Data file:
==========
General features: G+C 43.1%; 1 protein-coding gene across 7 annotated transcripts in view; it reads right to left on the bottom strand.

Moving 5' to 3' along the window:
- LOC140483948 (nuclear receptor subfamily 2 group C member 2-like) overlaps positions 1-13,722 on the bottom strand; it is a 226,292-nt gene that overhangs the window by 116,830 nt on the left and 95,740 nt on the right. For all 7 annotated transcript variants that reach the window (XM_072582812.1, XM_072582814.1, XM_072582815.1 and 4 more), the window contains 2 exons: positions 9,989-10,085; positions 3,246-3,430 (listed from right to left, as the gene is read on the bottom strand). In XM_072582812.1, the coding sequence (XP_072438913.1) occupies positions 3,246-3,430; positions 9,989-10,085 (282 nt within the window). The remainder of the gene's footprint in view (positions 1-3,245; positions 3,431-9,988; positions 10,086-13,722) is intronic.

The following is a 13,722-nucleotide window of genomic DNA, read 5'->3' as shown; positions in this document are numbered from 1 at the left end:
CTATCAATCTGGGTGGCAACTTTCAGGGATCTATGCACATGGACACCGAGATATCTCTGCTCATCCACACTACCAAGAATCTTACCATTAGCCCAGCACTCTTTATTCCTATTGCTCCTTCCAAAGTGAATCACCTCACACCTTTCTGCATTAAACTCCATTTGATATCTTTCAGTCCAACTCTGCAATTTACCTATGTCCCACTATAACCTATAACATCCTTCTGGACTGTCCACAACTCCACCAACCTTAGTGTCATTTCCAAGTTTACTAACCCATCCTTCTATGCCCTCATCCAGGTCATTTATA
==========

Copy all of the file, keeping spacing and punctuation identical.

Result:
General features: G+C 43.1%; 1 protein-coding gene across 7 annotated transcripts in view; it reads right to left on the bottom strand.

Moving 5' to 3' along the window:
- LOC140483948 (nuclear receptor subfamily 2 group C member 2-like) overlaps positions 1-13,722 on the bottom strand; it is a 226,292-nt gene that overhangs the window by 116,830 nt on the left and 95,740 nt on the right. For all 7 annotated transcript variants that reach the window (XM_072582812.1, XM_072582814.1, XM_072582815.1 and 4 more), the window contains 2 exons: positions 9,989-10,085; positions 3,246-3,430 (listed from right to left, as the gene is read on the bottom strand). In XM_072582812.1, the coding sequence (XP_072438913.1) occupies positions 3,246-3,430; positions 9,989-10,085 (282 nt within the window). The remainder of the gene's footprint in view (positions 1-3,245; positions 3,431-9,988; positions 10,086-13,722) is intronic.

The following is a 13,722-nucleotide window of genomic DNA, read 5'->3' as shown; positions in this document are numbered from 1 at the left end:
CTATCAATCTGGGTGGCAACTTTCAGGGATCTATGCACATGGACACCGAGATATCTCTGCTCATCCACACTACCAAGAATCTTACCATTAGCCCAGCACTCTTTATTCCTATTGCTCCTTCCAAAGTGAATCACCTCACACCTTTCTGCATTAAACTCCATTTGATATCTTTCAGTCCAACTCTGCAATTTACCTATGTCCCACTATAACCTATAACATCCTTCTGGACTGTCCACAACTCCACCAACCTTAGTGTCATTTCCAAGTTTACTAACCCATCCTTCTATGCCCTCATCCAGGTCATTTATA